By Cameron Abbott and Harry Crawford
A recent survey has shown that nearly one-third (29%) of US businesses experienced a data breach in the previous year.
The Hartford Steam Boiler Inspection and Insurance Company, part of global reinsurer Munich Re, conducted the survey which shows that 8 in 10 affected businesses spent at least $5,000 to respond. 27 percent of the businesses spent between US$5,000 and US$50,000 to respond to the data breach and 30 percent spent between US$50,000 and US$100,000, and a considerable portion spent even more than that. The costs were not only directly financial, with two-thirds of the affected businesses reporting their reputation was negatively impacted.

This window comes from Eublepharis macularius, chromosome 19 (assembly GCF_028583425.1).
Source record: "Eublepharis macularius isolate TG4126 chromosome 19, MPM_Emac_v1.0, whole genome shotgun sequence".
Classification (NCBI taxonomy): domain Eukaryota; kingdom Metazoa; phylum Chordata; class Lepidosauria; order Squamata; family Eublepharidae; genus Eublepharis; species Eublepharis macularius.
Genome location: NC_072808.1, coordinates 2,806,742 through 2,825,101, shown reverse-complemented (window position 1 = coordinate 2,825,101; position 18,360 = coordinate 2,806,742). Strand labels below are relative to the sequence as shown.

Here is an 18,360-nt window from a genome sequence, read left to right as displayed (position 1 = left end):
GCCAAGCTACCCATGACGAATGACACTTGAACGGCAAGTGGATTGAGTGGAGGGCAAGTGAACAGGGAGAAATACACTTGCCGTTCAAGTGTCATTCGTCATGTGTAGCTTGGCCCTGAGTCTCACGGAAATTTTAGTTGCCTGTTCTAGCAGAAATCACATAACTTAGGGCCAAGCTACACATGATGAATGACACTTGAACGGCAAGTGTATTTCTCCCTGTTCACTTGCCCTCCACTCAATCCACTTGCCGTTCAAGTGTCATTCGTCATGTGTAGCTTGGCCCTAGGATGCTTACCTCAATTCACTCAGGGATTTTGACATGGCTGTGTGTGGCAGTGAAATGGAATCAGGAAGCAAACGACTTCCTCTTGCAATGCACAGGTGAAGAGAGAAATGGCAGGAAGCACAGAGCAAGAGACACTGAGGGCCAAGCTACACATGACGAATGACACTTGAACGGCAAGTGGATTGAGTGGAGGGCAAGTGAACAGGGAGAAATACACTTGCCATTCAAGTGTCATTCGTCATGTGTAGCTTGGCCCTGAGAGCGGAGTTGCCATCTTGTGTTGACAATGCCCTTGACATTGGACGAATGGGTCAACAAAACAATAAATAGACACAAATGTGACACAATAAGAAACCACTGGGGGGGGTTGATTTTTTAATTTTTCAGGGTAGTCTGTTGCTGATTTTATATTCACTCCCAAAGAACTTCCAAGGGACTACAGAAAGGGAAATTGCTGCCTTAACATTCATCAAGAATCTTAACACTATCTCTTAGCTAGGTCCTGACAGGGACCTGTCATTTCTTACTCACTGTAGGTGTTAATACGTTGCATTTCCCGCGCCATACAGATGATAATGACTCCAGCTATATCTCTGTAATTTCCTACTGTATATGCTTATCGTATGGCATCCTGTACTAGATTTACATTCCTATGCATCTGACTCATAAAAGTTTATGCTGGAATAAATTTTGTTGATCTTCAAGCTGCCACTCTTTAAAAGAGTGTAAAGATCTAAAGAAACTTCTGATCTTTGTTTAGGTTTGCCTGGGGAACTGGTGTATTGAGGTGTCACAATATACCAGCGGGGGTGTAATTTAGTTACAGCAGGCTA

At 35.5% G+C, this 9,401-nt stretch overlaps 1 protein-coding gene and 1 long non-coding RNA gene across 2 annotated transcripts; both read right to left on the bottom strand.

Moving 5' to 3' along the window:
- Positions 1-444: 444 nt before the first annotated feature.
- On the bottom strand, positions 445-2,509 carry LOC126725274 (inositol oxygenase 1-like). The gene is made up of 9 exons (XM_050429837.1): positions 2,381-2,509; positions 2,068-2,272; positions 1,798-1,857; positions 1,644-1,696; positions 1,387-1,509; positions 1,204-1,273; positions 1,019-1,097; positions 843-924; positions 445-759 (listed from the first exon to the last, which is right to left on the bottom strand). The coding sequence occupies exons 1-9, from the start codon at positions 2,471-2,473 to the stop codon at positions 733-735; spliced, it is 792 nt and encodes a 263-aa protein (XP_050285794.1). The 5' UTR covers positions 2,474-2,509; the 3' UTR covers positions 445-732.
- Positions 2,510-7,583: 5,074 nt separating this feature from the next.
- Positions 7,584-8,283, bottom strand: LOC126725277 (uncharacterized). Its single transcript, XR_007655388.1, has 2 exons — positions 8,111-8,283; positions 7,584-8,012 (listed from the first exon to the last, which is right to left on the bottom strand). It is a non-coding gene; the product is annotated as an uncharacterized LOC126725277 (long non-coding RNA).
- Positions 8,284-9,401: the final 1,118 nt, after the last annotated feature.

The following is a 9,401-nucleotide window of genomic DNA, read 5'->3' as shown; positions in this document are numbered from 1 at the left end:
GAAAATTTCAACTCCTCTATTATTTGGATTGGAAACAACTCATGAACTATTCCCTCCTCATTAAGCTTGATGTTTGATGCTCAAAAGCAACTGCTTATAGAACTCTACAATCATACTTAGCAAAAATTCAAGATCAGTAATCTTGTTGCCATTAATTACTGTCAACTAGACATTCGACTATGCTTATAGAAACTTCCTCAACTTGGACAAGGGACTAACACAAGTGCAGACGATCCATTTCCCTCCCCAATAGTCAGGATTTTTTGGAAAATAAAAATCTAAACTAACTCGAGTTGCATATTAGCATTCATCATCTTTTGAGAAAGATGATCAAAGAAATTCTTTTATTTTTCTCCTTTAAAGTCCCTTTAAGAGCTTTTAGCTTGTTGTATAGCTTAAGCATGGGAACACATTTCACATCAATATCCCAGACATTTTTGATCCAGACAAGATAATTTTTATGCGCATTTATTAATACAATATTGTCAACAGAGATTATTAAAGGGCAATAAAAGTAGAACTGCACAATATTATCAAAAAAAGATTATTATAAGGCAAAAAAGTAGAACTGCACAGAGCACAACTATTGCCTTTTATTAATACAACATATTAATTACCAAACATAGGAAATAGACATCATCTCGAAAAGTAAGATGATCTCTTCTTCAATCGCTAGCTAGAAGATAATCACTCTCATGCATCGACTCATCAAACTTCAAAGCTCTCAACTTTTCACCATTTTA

Vendors or contractors are the biggest culprits. Almost half of the breaches (47 percent) were caused by a vendor or contractor working for the business, followed by employee negligence (21%) and lost or stolen mobile devices or storage media (20%).
This survey shows that data breaches are a prevalent business risk, but also that businesses don’t realise this. 51% of surveyed businesses said a lack of knowledge and 41% said a lack of resources would be the biggest hurdle for their organisation to respond to a data breach.
For businesses to protect themselves against the very real risk of costs caused by data breaches, this has to change.
The good news is that businesses can take steps to protect themselves. For example, where the breach is caused by a contractor, the business can hold the contractor liable for damage caused by the breach… but only if the contract has been correctly drafted. A number of our clients are auditing their supply chain for this very reason.